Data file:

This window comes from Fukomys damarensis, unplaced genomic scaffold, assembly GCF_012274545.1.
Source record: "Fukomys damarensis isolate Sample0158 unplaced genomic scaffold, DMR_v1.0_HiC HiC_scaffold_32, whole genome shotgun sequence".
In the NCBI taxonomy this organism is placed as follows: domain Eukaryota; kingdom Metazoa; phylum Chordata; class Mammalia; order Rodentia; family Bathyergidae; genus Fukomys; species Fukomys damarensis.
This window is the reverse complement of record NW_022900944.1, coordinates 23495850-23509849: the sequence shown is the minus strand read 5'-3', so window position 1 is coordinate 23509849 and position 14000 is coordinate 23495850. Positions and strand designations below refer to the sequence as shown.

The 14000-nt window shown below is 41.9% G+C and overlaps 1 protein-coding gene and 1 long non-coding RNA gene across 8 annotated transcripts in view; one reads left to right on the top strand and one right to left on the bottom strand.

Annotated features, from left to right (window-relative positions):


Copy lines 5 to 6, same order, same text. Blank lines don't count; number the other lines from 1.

The 14000-nt window shown below is 41.9% G+C and overlaps 1 protein-coding gene and 1 long non-coding RNA gene across 8 annotated transcripts in view; one reads left to right on the top strand and one right to left on the bottom strand.

Annotated features, from left to right (window-relative positions):